While you may have introduced the ability to determine customer location in your existing markets, you may be finding it more daunting when wanting to expand. Considering there are 27 member states plus the UK, each with their own rules, it can be quite challenging to have the right information at hand to be able to apply the correct VAT/GST rate. You may also, be selling Internationally outside of the EU, where each country has different rules, as well as selling within the US where nearly every state has adopted its own set of indirect tax rules.
Given the amount of complexity involved, we’ve found many businesses need help with customer location determination. While some may have tried to use a manual system, it soon becomes transparent that as they try to expand and the volume of international transactions increases, the task becomes overwhelming. Remember, you want the checkout process to be as seamless as possible for the customer as well.
If you’re ready to break into new territories but feel your existing system would let you down, start exploring how third-party tax engines can make the job less burdensome.
It’s encouraging that you feel your current indirect tax system is performing adequately in determining customer location and enabling you to be compliant. You’re right, however, to be cautious at asking too much of it as you scale.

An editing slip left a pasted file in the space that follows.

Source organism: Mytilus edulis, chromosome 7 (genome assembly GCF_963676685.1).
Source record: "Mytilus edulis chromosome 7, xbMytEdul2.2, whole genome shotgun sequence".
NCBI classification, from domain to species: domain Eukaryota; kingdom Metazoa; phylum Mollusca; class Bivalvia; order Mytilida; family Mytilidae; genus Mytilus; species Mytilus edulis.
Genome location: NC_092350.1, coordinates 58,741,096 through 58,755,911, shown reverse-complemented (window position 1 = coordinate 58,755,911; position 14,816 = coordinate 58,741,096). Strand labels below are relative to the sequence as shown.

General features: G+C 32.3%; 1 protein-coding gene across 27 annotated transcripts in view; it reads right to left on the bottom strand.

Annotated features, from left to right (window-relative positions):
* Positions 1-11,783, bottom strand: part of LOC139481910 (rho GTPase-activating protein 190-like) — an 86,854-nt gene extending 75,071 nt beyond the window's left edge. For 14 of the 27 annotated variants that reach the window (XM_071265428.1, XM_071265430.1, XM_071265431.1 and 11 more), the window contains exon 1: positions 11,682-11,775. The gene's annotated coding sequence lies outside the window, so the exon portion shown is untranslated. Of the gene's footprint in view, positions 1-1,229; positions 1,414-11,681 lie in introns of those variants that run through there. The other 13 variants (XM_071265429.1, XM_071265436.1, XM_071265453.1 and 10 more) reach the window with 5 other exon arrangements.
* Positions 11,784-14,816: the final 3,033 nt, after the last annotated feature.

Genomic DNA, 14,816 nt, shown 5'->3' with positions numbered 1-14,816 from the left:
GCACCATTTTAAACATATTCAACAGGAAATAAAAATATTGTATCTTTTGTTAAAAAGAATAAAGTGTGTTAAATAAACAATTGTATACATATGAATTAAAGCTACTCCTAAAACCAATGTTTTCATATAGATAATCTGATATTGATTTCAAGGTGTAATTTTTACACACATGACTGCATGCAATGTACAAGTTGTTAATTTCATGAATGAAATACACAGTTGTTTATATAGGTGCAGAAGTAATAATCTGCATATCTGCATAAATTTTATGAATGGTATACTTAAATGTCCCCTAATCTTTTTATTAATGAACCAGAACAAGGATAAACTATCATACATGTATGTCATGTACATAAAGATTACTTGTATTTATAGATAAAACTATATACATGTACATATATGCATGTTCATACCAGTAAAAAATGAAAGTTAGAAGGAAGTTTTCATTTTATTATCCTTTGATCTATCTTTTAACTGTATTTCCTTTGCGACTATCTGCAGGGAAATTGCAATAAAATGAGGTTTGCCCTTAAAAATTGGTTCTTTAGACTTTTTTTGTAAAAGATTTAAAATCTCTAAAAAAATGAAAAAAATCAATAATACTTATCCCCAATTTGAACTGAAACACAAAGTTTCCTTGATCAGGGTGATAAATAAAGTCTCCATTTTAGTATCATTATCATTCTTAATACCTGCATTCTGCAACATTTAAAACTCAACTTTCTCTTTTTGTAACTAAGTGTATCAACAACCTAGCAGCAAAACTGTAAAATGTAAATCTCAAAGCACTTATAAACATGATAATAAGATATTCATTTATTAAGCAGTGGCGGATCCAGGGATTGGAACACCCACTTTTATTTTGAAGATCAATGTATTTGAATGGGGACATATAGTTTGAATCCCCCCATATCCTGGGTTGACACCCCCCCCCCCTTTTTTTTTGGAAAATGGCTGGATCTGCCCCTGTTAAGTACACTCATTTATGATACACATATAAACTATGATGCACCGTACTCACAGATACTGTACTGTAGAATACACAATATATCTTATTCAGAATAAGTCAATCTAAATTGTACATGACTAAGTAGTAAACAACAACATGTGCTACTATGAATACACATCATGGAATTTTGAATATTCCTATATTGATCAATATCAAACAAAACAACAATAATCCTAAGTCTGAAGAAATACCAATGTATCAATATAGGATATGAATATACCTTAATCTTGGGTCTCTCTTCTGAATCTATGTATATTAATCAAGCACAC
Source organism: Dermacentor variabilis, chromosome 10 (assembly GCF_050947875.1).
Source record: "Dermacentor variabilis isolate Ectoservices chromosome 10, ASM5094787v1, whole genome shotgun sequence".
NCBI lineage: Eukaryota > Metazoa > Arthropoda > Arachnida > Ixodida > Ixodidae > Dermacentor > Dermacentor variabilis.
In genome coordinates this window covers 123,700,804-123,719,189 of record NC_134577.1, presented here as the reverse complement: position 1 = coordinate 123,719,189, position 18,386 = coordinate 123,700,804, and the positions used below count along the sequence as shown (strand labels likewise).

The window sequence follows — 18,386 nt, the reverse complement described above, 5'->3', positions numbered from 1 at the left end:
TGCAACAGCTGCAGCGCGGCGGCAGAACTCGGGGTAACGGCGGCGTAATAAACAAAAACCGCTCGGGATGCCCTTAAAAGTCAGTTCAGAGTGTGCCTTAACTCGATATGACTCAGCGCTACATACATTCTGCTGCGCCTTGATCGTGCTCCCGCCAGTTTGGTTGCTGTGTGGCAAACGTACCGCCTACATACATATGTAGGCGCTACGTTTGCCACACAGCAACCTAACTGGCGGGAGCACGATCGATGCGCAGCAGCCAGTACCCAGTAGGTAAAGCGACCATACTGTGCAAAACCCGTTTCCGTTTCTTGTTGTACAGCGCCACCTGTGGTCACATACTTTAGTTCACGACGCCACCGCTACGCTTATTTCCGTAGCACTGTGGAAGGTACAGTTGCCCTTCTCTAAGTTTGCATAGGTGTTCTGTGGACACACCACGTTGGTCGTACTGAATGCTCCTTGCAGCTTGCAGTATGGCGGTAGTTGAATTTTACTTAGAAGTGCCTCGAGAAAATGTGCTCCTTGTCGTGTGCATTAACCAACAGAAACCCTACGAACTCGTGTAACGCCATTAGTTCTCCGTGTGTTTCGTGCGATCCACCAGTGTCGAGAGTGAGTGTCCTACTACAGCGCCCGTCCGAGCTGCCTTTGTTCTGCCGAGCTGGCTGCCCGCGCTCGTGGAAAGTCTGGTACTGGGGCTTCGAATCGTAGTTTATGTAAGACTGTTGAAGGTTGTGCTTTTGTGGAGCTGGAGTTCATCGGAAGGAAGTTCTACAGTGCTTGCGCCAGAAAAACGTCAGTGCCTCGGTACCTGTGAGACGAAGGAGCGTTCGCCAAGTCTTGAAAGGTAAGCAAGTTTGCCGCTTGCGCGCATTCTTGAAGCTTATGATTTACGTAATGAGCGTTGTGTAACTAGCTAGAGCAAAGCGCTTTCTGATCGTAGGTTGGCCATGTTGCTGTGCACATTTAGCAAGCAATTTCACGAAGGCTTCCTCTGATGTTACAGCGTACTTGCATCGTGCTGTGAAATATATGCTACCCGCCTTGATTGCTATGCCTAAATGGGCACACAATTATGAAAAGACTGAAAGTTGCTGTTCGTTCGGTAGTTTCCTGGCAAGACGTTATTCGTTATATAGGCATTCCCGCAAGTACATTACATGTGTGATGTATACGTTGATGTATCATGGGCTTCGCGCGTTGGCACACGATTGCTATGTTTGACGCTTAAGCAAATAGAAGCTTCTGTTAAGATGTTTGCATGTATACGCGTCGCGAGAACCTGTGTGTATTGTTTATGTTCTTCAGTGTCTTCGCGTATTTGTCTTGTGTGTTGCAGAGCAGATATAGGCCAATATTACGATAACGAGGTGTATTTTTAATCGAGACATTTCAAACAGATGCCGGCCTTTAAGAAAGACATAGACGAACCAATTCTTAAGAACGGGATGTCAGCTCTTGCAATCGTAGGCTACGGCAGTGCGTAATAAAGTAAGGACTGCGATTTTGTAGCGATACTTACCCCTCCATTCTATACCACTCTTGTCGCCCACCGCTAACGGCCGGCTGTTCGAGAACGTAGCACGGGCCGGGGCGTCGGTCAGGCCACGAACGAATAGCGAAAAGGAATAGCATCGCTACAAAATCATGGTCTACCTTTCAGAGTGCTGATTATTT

30% of respondents in our research cite customer location determination at point of sale as one of the issues they thought would have the biggest impact on being able to trade globally. It’s a complex issue.
Finding your customer’s permanent address when you’re not shipping goods to a physical address is not always easy. You need the right technology to help you decide what data to capture and what to do if different pieces of data conflict, such as the address on a customer’s credit card not matching their IP location. You also need to be able to establish customer location in real time and carry out currency conversions at the point of accepting payment.
While you may already be doing this without a problem, it can be a big jump to suddenly be handling thousands of transactions and validating customer location determinations in many different jurisdictions. How risk proof would your system really be globally? And is it ready for the increasing number of countries introducing customer location determination?
With over 40 countries introducing the digital VAT/GST laws and more countries implementing new rules, you need to be confident that you have a robust tax engine that can accurately handle customer location determination in real time across many different jurisdictions. Not only could it end up reducing your internal costs in terms of indirect tax management, but it will free you up to expand and achieve your growth targets.